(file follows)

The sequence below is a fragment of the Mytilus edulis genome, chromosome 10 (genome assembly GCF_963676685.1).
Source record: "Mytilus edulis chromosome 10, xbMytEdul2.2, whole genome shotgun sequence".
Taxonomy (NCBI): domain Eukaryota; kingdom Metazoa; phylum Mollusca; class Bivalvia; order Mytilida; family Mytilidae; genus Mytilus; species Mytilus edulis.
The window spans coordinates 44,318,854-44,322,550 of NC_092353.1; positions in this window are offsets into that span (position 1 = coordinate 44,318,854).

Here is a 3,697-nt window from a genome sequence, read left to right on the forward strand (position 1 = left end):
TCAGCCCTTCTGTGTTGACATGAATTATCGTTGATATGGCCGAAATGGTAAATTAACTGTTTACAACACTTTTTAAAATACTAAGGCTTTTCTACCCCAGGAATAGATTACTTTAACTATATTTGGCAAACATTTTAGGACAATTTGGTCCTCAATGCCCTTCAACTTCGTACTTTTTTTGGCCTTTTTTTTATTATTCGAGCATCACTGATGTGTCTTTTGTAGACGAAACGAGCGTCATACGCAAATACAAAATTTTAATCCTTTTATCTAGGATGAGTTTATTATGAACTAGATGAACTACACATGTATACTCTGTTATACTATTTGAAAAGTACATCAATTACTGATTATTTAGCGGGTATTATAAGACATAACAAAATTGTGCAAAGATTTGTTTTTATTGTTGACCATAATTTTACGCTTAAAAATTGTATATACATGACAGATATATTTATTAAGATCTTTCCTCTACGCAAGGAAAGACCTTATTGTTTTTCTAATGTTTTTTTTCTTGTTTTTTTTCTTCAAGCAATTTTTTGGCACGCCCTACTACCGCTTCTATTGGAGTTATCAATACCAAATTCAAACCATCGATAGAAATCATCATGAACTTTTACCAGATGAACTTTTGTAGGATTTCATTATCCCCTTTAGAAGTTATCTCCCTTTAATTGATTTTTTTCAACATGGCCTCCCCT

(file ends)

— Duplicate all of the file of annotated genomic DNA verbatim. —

The sequence below is a fragment of the Mytilus edulis genome, chromosome 10 (genome assembly GCF_963676685.1).
Source record: "Mytilus edulis chromosome 10, xbMytEdul2.2, whole genome shotgun sequence".
Taxonomy (NCBI): domain Eukaryota; kingdom Metazoa; phylum Mollusca; class Bivalvia; order Mytilida; family Mytilidae; genus Mytilus; species Mytilus edulis.
The window spans coordinates 44,318,854-44,322,550 of NC_092353.1; positions in this window are offsets into that span (position 1 = coordinate 44,318,854).

Here is a 3,697-nt window from a genome sequence, read left to right on the forward strand (position 1 = left end):
TCAGCCCTTCTGTGTTGACATGAATTATCGTTGATATGGCCGAAATGGTAAATTAACTGTTTACAACACTTTTTAAAATACTAAGGCTTTTCTACCCCAGGAATAGATTACTTTAACTATATTTGGCAAACATTTTAGGACAATTTGGTCCTCAATGCCCTTCAACTTCGTACTTTTTTTGGCCTTTTTTTTATTATTCGAGCATCACTGATGTGTCTTTTGTAGACGAAACGAGCGTCATACGCAAATACAAAATTTTAATCCTTTTATCTAGGATGAGTTTATTATGAACTAGATGAACTACACATGTATACTCTGTTATACTATTTGAAAAGTACATCAATTACTGATTATTTAGCGGGTATTATAAGACATAACAAAATTGTGCAAAGATTTGTTTTTATTGTTGACCATAATTTTACGCTTAAAAATTGTATATACATGACAGATATATTTATTAAGATCTTTCCTCTACGCAAGGAAAGACCTTATTGTTTTTCTAATGTTTTTTTTCTTGTTTTTTTTCTTCAAGCAATTTTTTGGCACGCCCTACTACCGCTTCTATTGGAGTTATCAATACCAAATTCAAACCATCGATAGAAATCATCATGAACTTTTACCAGATGAACTTTTGTAGGATTTCATTATCCCCTTTAGAAGTTATCTCCCTTTAATTGATTTTTTTCAACATGGCCTCCCCT